Number of jobless up 56,000 in March
In March 2020, the average monthly number of employed people stood at 4.442 million, down 56,000 compared to the previous month, according to data by the Central Statistical Office (KSH).
The employment rate of 15-64-year-olds fell by 0.9 percentage point compared to February, to 69.2%.
The statistical agency notes that out of the 56,000 people who lost their jobs, 54,000 became "economically inactive", while 2,000 became unemployed.
KSH says that the economic effect of the coronavirus pandemic is only partially present in the March data.
Over the period of January–March 2020, the average number of employed people was 4.466 million; the employment rate of people aged 15–64 was 69.7%. Compared to the first three months of 2019, the number of employed people decreased by 0.7% to 4.466 million.
Employment fell by 16,000 both in the primary labor market and in public work programs and was unchanged among those working at local units abroad.
Of those between the ages of 15 and 64, 4.386 million were classified as employed, with an overall employment rate of 69.7%.
The number of employed among men declined by 20,000 to 2.414 million, and their employment rate by 0.4 percentage points to 76.9%. The number of women employed decreased by 23,000 to 1.973 million, and their employment rate to 62.5%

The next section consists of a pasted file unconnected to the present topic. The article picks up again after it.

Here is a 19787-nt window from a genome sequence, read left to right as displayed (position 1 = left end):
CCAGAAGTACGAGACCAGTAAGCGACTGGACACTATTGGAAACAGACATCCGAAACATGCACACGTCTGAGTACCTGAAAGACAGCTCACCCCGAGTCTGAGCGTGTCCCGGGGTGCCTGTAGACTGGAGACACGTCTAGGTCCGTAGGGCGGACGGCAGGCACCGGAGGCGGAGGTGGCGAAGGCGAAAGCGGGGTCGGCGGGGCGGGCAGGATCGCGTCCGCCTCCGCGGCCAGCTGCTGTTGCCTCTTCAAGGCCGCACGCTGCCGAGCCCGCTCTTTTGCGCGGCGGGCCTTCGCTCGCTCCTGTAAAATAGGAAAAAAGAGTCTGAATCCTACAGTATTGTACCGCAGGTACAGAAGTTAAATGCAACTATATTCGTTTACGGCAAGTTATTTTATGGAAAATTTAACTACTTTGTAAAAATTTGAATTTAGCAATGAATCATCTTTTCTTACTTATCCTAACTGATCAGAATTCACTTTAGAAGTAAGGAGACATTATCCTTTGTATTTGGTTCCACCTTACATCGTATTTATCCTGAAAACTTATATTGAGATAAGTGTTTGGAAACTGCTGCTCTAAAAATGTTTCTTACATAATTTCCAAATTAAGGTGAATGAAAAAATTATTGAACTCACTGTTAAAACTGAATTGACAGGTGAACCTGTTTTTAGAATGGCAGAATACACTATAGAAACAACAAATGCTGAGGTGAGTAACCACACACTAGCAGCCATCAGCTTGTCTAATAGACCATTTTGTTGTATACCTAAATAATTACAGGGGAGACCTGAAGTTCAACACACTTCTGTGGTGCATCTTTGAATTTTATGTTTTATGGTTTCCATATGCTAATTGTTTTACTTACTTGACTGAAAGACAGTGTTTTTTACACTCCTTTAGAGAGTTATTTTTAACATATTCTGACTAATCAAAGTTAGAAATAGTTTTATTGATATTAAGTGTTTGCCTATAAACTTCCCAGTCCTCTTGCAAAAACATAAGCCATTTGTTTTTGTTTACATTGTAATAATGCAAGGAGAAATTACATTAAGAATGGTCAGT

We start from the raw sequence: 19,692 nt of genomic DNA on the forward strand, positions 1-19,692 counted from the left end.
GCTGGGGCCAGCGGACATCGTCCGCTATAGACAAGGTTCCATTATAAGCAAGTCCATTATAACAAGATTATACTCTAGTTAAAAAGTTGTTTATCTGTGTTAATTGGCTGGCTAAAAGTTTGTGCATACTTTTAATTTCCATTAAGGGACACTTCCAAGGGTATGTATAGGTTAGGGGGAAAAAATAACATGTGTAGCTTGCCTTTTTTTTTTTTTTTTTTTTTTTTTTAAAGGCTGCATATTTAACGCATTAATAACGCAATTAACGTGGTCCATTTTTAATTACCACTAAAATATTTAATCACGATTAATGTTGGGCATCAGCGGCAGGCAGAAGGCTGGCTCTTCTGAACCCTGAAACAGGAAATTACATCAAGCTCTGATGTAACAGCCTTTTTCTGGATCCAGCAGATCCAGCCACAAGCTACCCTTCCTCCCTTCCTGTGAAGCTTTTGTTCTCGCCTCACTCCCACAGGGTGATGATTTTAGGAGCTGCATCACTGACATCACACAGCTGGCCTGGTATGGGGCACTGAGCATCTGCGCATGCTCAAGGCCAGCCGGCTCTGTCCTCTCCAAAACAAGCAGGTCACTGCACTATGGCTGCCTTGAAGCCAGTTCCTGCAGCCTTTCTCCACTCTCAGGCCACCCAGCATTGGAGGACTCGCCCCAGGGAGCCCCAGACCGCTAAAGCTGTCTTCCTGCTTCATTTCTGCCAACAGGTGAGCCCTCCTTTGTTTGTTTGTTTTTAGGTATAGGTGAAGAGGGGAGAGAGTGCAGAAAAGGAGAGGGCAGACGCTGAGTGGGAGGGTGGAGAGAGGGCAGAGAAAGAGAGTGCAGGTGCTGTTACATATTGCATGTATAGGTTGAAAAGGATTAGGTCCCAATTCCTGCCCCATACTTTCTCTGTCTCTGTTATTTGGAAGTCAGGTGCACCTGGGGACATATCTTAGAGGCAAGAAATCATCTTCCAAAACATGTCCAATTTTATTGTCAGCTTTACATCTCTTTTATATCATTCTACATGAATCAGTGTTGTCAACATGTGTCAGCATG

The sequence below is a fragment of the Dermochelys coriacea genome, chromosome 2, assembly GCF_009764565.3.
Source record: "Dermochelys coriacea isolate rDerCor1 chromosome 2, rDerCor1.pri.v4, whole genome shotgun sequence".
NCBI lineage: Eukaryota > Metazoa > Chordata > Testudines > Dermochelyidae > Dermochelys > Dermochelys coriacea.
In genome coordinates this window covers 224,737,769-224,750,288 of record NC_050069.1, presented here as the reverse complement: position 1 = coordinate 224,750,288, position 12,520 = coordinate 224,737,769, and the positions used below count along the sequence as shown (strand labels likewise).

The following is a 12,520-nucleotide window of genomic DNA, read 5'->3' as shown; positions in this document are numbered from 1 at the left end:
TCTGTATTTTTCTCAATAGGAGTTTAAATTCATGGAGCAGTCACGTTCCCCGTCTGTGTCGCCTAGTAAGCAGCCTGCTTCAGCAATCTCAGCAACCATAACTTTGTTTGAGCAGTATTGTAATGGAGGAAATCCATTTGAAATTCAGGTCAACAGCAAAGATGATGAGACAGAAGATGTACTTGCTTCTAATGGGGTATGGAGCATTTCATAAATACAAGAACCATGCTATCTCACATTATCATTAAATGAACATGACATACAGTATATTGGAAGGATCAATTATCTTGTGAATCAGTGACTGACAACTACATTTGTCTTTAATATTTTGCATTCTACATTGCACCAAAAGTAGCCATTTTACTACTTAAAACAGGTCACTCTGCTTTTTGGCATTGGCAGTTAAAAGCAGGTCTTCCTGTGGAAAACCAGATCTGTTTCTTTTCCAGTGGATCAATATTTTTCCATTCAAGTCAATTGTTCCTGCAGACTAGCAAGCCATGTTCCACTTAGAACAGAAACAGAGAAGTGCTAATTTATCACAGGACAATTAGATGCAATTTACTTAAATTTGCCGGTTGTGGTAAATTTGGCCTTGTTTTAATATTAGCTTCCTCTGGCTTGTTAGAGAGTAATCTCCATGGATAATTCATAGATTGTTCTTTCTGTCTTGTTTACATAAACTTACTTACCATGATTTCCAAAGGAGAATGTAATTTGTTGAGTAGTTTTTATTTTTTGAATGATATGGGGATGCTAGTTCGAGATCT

The employment rate of people aged 20–64, the coverage regarding the development of employment objectives defined in the Europe 2020 Strategy, was the same as the European Union’s target for 2020, 75%. In Hungary, the employment rate of this age group is currently 82.9% for men and 67.1% for women.
Unemployment rate at 3.7% in Q1
In the period of January–March 2020, the average number of unemployed people was 173,000, and the unemployment rate was 3.7%.
The average number of unemployed people in March was 168,000 and the unemployment rate was 3.7%, almost unchanged compared to the February data.
However, as the article mentions above, the number of jobless people increased significantly compared to the previous month, by about 56,000. KSHʼs survey, which is also suitable for international comparison (according to International Labor Organization definitions), classifies 54,000 of these people as inactive rather than unemployed.
The statistical agency argues that the vast majority of people who lost their jobs did not actively look for work or could not get a job within two weeks, mainly due to restrictions on personal relationships.
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